The Meg (2018)
The Meg (2018)

Genre: Sci-Fi Horror Running Time: 1 hr. 53 min.

Release Date: August 10th, 2018 MPAA Rating: PG-13

Director: Jon Turteltaub Actors: Jason Statham, Li Bingbing, Rainn Wilson, Cliff Curtis, Winston Chao, Sophia Cai, Ruby Rose, Page Kennedy, Robert Taylor, Olafur Darri Olafsson, Jessica McNamee, Masi Oka




fter the tragic results of a rescue mission in the Philippine Trench, deep sea dive specialist Jonas Taylor (Jason Statham) retires from his position and heads to Thailand to drown feelings of culpability with booze. Despite vowing never to return to the field, he is drawn back into a dangerous rescue operation five years later when his ex-wife, Lori (Jessica McNamee), becomes trapped more than 10,000 meters underwater in the Mariana Trench. Arriving at the Mana One Research Station off the coast of China, Jonas uses a deep sea submersible to navigate into the depths to retrieve the stranded scientists. But the undertaking turns even more harrowing when a massive megalodon shark is discovered to be prowling the area, intent on making a meal of the unprepared humans. When the gargantuan fish escapes the confines of the trench, Jonas and the members of Mana One, including Suyin Zhang (Li Bingbing), James Mackreides (Cliff Curtis), Jaxx Herd (Ruby Rose), Dr. Heller (Robert Taylor), DJ (Page Kennedy), and Jack Morris (Rainn Wilson), determine to hunt down the shark and destroy it before it can wreak havoc on the heavily populated beaches nearby.

“The Meg” reveals Jason Statham in the lead role with a rather dull introduction. He unhurriedly removes his diving mask, only to be bathed in red lights that obscure his face almost to the point that he’s not immediately recognizable. It’s a strangely uninspired, unenthusiastic display, which sums up many of the subsequent events; for a blockbuster monster movie, “The Meg” sticks to a shockingly generic script.

Even when the hull of a downed nuclear sub is crushed during this cold open, the editing is so hectic and fragmented that it’s difficult to follow movements; Jonas’ rescue efforts aren’t obvious, nor are the exact people being retrieved from the wreck or moved to the surveying vessel. The rapid cutting, here and later on, is employed to make sequences more frantic and intense, but it largely contributes to a sense of limited resources, as if genuine stunts, suspenseful ideas, or believable filming locations were scarce. When the camera finally slows down to take in the environments, the picture becomes far more amusing. It’s during these slower moments that “The Meg” takes full advantage of its fearsome antagonist; lengthy stretches of calm or quiet before ear-drum-shattering attacks prove to be a dependable source of scares (one of the best involves a technician posing with his head in a dead shark’s mouth for that perfect social media photo). Additionally, the hesitant materializing of the shark in murky depths always builds dread better than jerky camera movements.

“Did you have these whales here on cue?” Everyone is alternately a comedian and a hero. When characters who shouldn’t be cracking jokes aren’t busy cracking jokes, they’re concerned with sacrificing themselves, quite overtly, to save the lives of supporting cast members – or utter strangers. It’s heroic, but in that familiar, fake way that substitutes for character development. And it grows even more groan-inducing when the ostentatious martyrdom repeats itself across several sequences. Fortunately, there’s some comedic cowardice to offset the selflessness, but it’s always instigated by the wrong people; no one remains serious for enough time to elevate the deadly situations into a realm of convincing thrills. Perhaps the greatest conflict is blame, or survivor’s guilt, which is routinely remedied by a jokey remark. This also means that when the film wishes to make brief commentary on shark poaching, it’ll undoubtedly be dismissed.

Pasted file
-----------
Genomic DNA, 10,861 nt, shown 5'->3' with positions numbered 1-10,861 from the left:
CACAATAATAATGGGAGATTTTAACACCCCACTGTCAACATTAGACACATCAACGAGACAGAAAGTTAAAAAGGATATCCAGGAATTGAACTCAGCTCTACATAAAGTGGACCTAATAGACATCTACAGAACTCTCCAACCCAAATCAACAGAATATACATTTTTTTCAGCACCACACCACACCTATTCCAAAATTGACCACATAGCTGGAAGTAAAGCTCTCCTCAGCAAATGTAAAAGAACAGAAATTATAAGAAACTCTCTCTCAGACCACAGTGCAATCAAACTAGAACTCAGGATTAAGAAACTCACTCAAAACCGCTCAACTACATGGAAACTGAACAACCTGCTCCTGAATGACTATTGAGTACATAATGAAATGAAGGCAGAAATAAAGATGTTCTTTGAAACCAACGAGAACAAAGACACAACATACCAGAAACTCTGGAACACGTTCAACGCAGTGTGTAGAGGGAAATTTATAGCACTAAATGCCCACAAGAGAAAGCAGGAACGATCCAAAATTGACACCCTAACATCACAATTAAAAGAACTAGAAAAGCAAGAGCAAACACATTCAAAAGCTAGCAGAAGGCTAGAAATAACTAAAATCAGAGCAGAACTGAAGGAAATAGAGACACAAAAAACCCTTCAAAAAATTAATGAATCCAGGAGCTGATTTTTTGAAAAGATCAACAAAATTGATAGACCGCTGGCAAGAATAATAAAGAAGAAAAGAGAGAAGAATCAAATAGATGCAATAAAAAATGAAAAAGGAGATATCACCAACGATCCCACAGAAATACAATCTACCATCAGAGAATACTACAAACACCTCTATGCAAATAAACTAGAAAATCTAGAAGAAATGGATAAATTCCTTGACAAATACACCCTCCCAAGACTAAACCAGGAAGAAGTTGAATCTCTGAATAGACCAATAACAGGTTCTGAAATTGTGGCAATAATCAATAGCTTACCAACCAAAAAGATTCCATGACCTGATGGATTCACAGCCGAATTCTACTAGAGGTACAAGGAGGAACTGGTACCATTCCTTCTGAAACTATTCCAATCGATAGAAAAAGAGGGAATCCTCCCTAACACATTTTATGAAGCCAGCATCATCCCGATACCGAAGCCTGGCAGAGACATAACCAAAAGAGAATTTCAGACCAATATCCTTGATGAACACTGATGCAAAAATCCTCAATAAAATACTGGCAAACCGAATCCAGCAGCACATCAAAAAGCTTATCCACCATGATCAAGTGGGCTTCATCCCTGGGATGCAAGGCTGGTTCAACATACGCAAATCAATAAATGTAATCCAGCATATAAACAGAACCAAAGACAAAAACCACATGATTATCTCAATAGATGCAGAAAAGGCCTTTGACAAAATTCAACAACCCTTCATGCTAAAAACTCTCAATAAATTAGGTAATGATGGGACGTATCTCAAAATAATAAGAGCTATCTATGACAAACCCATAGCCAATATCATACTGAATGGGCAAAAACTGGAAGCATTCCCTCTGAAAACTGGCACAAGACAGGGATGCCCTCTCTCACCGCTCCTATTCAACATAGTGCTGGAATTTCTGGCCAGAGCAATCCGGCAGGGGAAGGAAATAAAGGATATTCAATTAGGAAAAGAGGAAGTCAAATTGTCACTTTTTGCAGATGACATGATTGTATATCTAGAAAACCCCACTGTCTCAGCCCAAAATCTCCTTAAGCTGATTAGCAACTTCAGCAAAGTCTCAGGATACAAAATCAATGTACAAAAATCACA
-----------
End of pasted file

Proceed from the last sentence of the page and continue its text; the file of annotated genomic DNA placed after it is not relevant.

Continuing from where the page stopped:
The megalodon itself is nicely designed, managing not to change sizes too frequently as it lunges over boats, swims underneath vacationers in inflatable tubes, or slices its dorsal fin through waves. The creature – and the film as a whole – is too dependent on CG, though several underwater shots look fantastic. The film also boasts a wide range of shark-attack scenarios, from submersibles to shark tanks to observation stations to tourist boats to rafts to free diving in the middle of the Pacific. Also for good measure are instances of light romance, Statham shirtless, a cute kid saying cute things, praise heaped upon fellow experts, emotional reunions, and opportunities for family members to make one another proud. Plus, shark-hunting complications tend to involve accidental explosions and loved ones falling into the water, repeatedly. If it weren’t for the presence of a humongous, man-eating fish, “The Meg” could have been a generic drama about bad decisions, loss, denial, and acceptance. So many occasions arise for uncommon adventure, but the script continues to return to run-of-the-mill trivialities and encounters, copying notions from other underwater thrillers like “The Abyss” and “Deep Blue Sea.” Despite the rarity of theatrical shark movies, “The Meg” consistently underwhelms – even down to its basest slasher film qualities, such as the restrained amount of beachgoer destruction and the high number of survivors at the conclusion.

– The Massie Twins

  • 4/10